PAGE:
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Grand Theft Auto 5's Gender Problem
Tuesday, September 17, 2013 - 03:55 PM
Grand Theft Auto Five is out today. It'll most certainly be another huge hit for Rockstar Games. And it's already the highest-rated game ever reviewed on Metacritic. It also, unfortunately, has the crappy gender politics of every blockbuster video game release since the beginning of time.
Here's the New York Times, who interviewed Sam Houser (one of Rockstar's co-founders):
For all that the game does right, it has a genuinely problematic aspect that is not its enthusiasm for violence or sex but its lack of interest in women as something other than lustful airheads (notwithstanding a late-game cameo by Houser's mother, Geraldine Moffat, a British actress of the 1960s and ’70s). One of the only young women in the game not oversexed and under-read is sucked into a jet turbine.
When I asked Mr. Houser if he had thought about the portrayal of women in Rockstar’s games, he said, “Seemingly not as much as I should have.” He added: “These three guys fit with the story we wanted to tell. It would be hard to take one of them and replace him — I mean, I suppose we could have done it, early enough on — with a female character."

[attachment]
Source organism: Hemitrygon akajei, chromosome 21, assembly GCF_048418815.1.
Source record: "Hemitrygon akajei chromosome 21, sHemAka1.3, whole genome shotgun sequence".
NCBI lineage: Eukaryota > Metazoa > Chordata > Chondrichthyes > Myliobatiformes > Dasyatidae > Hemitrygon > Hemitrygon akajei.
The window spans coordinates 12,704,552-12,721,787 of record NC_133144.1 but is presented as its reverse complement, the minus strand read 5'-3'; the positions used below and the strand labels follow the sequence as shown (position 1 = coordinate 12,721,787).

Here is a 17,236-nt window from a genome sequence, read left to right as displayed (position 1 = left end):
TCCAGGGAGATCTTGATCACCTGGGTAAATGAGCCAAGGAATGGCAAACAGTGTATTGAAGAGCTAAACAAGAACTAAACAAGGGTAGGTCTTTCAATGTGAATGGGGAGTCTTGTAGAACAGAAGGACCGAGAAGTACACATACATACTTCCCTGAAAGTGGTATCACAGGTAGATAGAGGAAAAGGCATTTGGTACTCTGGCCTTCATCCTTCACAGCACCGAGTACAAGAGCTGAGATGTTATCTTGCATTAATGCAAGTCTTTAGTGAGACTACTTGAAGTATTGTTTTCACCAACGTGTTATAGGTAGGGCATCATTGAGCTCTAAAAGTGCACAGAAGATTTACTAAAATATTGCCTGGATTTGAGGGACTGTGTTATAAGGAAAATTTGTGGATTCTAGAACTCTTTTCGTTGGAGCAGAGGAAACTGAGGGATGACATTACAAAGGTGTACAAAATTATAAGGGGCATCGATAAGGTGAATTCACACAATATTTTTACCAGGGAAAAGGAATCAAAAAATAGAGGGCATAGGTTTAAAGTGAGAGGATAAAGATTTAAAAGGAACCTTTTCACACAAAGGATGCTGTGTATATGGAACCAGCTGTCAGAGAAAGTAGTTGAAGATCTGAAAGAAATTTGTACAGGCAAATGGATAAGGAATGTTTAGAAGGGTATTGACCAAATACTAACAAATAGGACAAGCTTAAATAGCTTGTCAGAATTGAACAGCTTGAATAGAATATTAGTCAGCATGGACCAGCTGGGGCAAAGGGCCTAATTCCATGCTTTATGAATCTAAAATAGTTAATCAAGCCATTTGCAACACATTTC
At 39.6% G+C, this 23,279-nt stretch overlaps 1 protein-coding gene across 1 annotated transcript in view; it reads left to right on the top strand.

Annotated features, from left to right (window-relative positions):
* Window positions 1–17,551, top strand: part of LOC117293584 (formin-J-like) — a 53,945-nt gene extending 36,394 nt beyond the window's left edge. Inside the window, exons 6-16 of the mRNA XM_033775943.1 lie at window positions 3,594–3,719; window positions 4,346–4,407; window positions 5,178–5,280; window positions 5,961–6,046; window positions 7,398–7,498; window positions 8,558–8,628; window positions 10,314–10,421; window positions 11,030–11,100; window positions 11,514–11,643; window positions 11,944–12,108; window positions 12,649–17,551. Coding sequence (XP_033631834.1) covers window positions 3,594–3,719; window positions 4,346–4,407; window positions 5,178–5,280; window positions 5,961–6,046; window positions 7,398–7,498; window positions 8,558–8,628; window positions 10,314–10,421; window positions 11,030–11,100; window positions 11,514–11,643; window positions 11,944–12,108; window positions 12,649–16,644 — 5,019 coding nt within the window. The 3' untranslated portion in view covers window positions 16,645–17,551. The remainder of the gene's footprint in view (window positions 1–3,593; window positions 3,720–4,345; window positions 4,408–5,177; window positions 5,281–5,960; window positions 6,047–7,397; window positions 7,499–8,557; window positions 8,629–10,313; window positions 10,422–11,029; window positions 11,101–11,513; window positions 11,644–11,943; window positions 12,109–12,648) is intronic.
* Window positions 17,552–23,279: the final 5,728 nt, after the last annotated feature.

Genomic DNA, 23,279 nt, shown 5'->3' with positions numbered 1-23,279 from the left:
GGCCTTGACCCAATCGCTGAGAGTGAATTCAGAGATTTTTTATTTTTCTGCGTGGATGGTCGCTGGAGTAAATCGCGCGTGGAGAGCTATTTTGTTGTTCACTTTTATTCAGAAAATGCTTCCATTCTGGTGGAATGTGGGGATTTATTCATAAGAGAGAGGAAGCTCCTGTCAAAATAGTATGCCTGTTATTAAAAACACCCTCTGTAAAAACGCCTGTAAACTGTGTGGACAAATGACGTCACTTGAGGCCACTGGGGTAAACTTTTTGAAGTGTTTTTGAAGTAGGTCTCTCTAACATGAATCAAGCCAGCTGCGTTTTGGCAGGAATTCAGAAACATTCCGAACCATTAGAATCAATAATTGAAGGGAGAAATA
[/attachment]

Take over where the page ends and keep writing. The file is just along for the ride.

Meanwhile, in the video game press, Gamespot had this aside in their review:
GTA V is an imperfect yet astounding game that has great characters and an innovative and exciting narrative structure, even if the story it uses that structure to tell is hobbled at times by inconsistent character behavior, muddled political messages and rampant misogyny.
They rated the game a 9.00/10, which suggests that rampant misogyny will dock you about .33 points, give or take.
I'm worried that on this blog in general, I'm writing too much as a scold. So rather than yelling at the commercial video game industry for its refusal to depict women as anything other than comically absurd sex objects, I guess I'll say I'm genuinely curious why that is.
If you look at other entertainment industries, like film or television, you can see plenty of entertainment that shares cultural values with the big blockbuster game franchises. Hell, cable TV, everyone's favorite cultural star pupil, leans hard on male protagonists in their mid-40s. But in most forms that aren't video games, you see a diversity of perspectives and representation, even in the blockbuster realm. Why can't video games have an Orange is the New Black?